Water-wise, the Lake Tylers are in the best shape they have been in since 2011.
Down as much as eight feet over the last three years, the lakes are once again full, and that should mean good fishing this year and years down the road following what should be an excellent spawn.
Oh yeah, and then there are the 143 male brood bass Texas Parks and Wildlife Department recently added to the lakes. They may be a few fish in a big pond, but they could add to the genetics, especially the last batch that weighed up to 6 pounds.
“They wound up with way more males for the (Texas Freshwater Fisheries Center) than the number of females,” said Richard Ott, TPWD Fisheries district biologist. “Initially they wanted to put them in Lake Athens, but when Lake Tyler came up four and a half feet and flooded all that terrestrial vegetation, the habitat is awesome and I said let’s release them here.”
The biologist said the bass were all released at the Highway 64 ramp on the east lake because of the amount of cover in the area and adjacent spawning flats. He added that all of the bass were large enough to be involved in this year’s spawn.
“The timing should be just about perfect to catch the other spawning activity. Our hope is that they will contribute to the genetic potential of the population,” Ott said.
All of the bass are pure Florida strain fish, and the last 26 were from the select ShareLunker program that produces fish for TPWD’s Operation World Record program.
Although the East lake may be missing the hydrilla that bass fishermen want, the weeds that have grown up along the dry shore line almost guarantee a good spawn this year.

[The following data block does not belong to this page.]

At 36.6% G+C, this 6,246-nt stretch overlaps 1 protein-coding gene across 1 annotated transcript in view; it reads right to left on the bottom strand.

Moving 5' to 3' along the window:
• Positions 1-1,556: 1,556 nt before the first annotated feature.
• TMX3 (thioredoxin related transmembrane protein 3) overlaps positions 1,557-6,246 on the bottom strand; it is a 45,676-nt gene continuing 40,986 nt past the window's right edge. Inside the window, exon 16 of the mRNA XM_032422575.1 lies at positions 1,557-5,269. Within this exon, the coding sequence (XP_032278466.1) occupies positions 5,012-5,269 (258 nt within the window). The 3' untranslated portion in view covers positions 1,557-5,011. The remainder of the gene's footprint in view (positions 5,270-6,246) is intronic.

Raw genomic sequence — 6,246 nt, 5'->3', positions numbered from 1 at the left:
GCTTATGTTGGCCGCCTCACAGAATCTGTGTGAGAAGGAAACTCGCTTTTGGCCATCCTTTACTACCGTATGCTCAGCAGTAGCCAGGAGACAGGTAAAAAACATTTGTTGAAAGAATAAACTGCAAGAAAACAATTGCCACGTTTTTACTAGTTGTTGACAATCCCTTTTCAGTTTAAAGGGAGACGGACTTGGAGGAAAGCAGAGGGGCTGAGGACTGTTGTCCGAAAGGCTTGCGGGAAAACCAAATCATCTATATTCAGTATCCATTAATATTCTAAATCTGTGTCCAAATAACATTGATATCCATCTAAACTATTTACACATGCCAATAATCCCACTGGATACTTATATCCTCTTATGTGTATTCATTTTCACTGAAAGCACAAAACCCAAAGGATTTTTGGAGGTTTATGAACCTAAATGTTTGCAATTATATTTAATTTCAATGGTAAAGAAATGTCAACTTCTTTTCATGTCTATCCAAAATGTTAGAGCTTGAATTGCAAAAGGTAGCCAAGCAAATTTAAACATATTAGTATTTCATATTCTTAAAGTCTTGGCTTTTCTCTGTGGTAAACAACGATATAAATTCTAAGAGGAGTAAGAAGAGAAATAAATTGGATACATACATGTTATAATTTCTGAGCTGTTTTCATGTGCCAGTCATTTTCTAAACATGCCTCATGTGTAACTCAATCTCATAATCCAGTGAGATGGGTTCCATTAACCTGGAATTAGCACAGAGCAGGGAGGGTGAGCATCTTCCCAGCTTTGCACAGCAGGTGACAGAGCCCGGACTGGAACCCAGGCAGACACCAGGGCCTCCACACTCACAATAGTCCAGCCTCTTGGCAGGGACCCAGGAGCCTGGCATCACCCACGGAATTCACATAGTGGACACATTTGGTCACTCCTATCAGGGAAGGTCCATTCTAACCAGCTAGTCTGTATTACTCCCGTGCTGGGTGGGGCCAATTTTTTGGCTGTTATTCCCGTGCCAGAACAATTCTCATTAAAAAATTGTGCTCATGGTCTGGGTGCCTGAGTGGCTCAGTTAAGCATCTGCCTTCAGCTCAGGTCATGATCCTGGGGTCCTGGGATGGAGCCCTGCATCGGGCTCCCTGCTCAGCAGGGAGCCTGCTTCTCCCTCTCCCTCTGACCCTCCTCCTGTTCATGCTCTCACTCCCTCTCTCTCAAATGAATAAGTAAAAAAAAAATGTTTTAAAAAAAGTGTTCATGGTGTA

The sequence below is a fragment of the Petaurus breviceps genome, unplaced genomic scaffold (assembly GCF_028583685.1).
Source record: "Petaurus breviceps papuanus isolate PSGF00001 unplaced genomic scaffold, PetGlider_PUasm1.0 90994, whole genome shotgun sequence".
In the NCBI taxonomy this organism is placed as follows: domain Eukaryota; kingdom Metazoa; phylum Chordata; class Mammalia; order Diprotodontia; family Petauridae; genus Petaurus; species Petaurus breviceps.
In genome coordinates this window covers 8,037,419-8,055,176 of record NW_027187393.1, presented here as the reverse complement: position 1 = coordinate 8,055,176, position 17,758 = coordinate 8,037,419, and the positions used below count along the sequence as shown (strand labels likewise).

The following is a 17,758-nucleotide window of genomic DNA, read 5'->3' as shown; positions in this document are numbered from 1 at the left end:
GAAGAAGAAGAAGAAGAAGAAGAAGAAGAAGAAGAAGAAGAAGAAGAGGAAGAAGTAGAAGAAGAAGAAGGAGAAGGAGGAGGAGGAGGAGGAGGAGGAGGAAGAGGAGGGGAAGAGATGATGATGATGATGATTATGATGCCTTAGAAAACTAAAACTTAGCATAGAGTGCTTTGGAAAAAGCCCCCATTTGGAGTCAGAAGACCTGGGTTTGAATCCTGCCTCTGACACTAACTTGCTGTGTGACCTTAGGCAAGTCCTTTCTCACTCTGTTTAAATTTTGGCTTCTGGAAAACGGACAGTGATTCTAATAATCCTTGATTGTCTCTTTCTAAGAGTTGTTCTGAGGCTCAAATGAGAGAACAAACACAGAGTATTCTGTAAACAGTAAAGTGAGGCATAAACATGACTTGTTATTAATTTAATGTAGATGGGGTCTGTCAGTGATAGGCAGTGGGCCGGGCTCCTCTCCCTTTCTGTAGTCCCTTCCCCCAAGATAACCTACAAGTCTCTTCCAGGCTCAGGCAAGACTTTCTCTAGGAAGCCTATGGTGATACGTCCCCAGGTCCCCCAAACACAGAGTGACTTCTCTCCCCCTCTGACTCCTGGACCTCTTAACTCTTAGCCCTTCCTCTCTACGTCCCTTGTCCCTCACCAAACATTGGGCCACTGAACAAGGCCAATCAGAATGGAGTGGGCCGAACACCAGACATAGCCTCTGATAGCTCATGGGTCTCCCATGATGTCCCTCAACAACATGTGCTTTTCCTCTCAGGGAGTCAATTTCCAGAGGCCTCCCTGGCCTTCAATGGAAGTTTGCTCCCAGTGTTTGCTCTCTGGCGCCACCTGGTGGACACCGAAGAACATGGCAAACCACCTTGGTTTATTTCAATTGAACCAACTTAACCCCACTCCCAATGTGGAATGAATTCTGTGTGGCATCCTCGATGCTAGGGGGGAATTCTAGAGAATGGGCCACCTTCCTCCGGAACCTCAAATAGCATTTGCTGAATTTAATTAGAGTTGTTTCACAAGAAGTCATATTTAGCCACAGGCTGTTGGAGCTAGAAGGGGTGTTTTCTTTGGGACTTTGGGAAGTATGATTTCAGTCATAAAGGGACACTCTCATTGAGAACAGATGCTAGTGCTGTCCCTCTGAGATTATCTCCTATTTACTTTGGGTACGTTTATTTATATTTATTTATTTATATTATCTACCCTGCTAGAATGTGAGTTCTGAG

“The thing that is good for us is getting that new lake effect from all terrestrial vegetation that is flooded. It is good for spawning right now and producing zooplankton, the food that fingerlings need to have,” Ott said.
He explained that bass fry initially need the invertebrates to eat during their first days. Without an abundance of zooplankton they will be lost to starvation.
Biologists don’t have any clue about how many fingerlings survive to become adults or are needed to become a good year class because there are so many variables and trying to get a count would be akin to herding cats.
Ott said a good rule of thumb would be about 10 percent of fry in a single year growing to adult size would be considered a good year class, especially considering there are millions of fry produced each year on a lake like Tyler. Conversely, too many fry surviving can be just as detrimental as too few, producing a situation where there is more fish than food to produce quality bass as they get older.
“What the biologists at Heart of the Hills Fisheries Science Center have discovered is that pulse recruitment produces better fisheries than even recruitment,” Ott said. That means one or two exceptional years of production and recruitment followed by a year or two of average results.
A full Lake Tyler with a lot of shoreline vegetation should also be good for fishermen. Lake Athens, which has been down as much as five feet in the last three years, is experiencing an exceptional spring that has included two ShareLunkers and possibly a third 13-pounder that was caught late at night and released instead of donated.
“All of those fish that have been in deep water unavailable to fishermen for the last several years or may have not going through the motion of spawning and were inaccessible are going to be accessible now. The guys that like to fish shallow water or sight fish are going to do good,” Ott said of Lake Tyler conditions.
When the brooders were released last week the lake temperature at the ramp was 62 degrees, which Ott said put conditions right in the middle of ideal spawning conditions.
Along with this year’s excess brood males, the two lakes through 2013 had been stocked with Florida bass fingerlings five of the last six years. That also bodes well to some quality fish being found in the lake.
“I think Tyler has the potential to (produce like Athens),” Ott noted. “The thing about Tyler is that there are people who fish Tyler who wouldn’t turn in a ShareLunker because they don’t want the additional attention.”
Have a comment or opinion on this story? Contact outdoor writer Steve Knight by email at firstname.lastname@example.org. Follow Steve Knight on Facebook at TylerPaper Outdoors and on Twitter @tyleroutdoor.